The residual effluent typically is derived from a plant scale manufacturing operation in which sodium carbonate is carbonated to sodium bicarbonate. The residual effluent stream generated from the carbonation process typically has a sodium ion content of about 0.2-2 weight percent. A higher sodium content can be obtained if desired by evaporating a portion of the aqueous medium, or by utilizing a more concentrated solution such as a purge stream from the main reactor.
The invention process can be conducted in a batch reactor or as a continuous operation. The fatty acid, calcium oxide and aqueous medium can be admixed simultaneously, or the fatty acid and calcium oxide can be blended first and then combined with the aqueous medium.
In one method the fatty acid is heated to 80°-110° C. or higher, and then mixed with the basic oxide. After the aqueous medium is added to the mixture, there is a short induction period which is followed by an exothermic salt-forming reaction.
The amount of aqueous medium employed is sufficient to support the salt-forming reaction, and preferably is vaporized as steam during the exothermic reaction period to yield a friable fatty acid salt product which in granule form is suitable for use as an animal feed supplement.
An important advantage of the present invention process is the value-added utilization of a residual effluent from a chemical manufacturing plant, which has both environmental and economic consequences.
Another advantage of the invention process is in the efficiency of insoluble fatty acid calcium salt formation. It appears that the sodium carbonate-bicarbonate salt present in the aqueous medium component reacts readily with the fatty acid component to form an intermediate fatty acid sodium salt. Subsequently the fatty acid sodium salt interacts with the hydrated calcium oxide to produce the insoluble fatty acid calcium salt product. If the sodium content in the original aqueous effluent stream is at least about 1.0 weight percent, the kinetically favorable sodium salt intermediate reaction converts essentially all of the fatty acid from free acid to a sodium salt intermediate. Without the presence of the basic sodium ions, the kinetically less favorable reaction of calcium ions with fatty acid tends to be incomplete and some residual unreacted fatty acid remains under the processing conditions. The presence of sodium ions facilitates the conversion of fatty acid via the sodium salt intermediate to its calcium salt derivative.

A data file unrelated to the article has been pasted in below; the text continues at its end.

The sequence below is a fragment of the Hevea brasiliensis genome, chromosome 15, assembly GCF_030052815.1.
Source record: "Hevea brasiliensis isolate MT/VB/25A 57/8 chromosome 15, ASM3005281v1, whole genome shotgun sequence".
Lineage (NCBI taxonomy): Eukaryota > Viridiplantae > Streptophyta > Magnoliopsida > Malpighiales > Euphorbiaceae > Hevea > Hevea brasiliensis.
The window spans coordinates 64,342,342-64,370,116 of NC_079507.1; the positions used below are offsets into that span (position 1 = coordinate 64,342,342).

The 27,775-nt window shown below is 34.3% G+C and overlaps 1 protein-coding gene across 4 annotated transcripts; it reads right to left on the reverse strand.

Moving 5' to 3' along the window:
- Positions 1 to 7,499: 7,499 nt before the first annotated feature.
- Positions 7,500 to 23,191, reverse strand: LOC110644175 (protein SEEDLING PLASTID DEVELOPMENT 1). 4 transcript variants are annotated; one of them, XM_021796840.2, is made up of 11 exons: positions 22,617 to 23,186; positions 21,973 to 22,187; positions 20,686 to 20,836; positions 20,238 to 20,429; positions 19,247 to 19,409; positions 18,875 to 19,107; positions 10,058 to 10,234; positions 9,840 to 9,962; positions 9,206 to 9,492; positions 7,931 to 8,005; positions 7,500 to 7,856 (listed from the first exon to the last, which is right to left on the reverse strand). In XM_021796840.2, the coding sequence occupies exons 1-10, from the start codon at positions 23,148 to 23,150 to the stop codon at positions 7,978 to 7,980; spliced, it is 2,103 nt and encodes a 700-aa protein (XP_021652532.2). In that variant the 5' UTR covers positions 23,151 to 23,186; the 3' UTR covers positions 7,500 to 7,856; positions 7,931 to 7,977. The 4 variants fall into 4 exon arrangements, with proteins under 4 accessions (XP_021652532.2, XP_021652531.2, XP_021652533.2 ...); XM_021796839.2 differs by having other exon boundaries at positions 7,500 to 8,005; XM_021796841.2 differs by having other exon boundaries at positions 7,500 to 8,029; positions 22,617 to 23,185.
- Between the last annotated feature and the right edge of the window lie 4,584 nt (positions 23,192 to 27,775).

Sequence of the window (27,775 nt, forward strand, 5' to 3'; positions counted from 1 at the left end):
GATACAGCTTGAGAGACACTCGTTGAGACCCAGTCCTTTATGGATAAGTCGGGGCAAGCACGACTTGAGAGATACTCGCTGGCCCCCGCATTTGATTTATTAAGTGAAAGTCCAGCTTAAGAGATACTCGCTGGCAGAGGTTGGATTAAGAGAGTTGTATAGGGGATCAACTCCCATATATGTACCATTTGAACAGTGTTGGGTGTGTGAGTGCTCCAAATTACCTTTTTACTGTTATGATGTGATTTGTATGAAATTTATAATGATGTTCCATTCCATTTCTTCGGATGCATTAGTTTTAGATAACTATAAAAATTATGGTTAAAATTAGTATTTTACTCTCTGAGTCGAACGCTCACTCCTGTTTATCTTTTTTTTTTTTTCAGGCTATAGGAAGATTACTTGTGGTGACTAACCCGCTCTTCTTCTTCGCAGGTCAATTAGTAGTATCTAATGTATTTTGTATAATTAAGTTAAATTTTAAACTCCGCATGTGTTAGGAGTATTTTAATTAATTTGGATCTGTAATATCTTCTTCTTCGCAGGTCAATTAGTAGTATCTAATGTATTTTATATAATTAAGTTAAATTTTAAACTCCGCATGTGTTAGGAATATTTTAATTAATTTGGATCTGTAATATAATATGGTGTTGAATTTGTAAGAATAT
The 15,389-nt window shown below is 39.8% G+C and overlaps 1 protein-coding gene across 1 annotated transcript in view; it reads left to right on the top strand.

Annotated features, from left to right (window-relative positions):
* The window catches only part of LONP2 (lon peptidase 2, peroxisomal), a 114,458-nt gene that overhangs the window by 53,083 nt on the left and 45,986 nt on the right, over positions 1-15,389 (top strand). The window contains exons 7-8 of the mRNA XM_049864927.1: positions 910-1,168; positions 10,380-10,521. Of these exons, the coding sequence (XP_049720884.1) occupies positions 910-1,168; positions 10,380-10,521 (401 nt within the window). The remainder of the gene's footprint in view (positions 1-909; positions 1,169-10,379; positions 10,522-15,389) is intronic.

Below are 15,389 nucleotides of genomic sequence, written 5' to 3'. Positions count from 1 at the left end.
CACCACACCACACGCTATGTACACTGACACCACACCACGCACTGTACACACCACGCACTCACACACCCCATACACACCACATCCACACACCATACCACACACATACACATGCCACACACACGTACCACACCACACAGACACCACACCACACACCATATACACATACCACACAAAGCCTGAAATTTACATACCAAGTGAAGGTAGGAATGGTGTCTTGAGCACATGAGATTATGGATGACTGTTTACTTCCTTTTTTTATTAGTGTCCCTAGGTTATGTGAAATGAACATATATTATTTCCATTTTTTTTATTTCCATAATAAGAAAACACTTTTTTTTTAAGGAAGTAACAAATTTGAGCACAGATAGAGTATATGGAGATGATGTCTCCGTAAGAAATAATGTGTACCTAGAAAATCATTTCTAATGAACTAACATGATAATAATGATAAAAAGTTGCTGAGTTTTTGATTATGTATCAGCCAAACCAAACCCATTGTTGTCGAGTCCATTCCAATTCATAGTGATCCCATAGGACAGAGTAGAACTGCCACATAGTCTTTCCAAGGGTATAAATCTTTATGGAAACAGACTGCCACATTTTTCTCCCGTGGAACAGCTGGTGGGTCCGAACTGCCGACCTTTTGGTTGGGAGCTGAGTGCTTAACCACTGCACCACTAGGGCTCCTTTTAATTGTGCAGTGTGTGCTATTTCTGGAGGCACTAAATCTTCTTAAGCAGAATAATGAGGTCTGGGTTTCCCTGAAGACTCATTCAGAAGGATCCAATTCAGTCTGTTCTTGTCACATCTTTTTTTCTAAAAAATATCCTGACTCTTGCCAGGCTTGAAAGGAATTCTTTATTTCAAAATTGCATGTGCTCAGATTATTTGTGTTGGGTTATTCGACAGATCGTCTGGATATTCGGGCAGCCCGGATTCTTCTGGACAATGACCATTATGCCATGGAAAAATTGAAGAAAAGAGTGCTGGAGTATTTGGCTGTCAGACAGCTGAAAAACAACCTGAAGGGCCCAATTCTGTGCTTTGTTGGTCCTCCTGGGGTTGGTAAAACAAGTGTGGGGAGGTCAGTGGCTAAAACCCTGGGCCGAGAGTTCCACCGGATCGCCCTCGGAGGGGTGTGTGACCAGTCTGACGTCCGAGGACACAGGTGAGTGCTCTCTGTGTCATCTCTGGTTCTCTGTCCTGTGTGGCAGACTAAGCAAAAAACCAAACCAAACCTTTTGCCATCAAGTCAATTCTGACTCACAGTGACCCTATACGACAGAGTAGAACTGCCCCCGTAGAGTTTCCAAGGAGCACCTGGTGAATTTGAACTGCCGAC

The following Examples are further illustrative of the present invention. The components and specific ingredients are presented as being typical, and various modifications can be derived in view of the foregoing disclosure within the scope of the invention.
The present patent application subject matter is related to that disclosed in copending patent application Ser. No. 761,235, filed Sep. 17, 1991, now pending. The related patent application describes a process for producing metal salts of fatty acids, utilizing a mixture of alkali metal and alkaline earth metal compounds as a basic salt-forming reactant.
This Example illustrates the continuous production of fatty acid calcium salt in accordance with the present invention.
The fatty acid component is a palm fatty acid distillate of the following composition:
______________________________________ Lauric acid 2.3% Palmitic acid 49.9% Stearic acid 5.4% Oleic acid 35.0% Linoleic acid 7.4%______________________________________
The residual effluent aqueous medium is obtained from a Church & Dwight Co., Inc. sodium bicarbonate manufacturing plant in Old Fort, Ohio. The aqueous medium contains about 4.2% sodium carbonate-bicarbonate.
The process is operated continuously with equipment which is essentially the same as described and illustrated with reference to FIG. 1 of U.S. Pat. No. 4,826,694 by W. McAskie.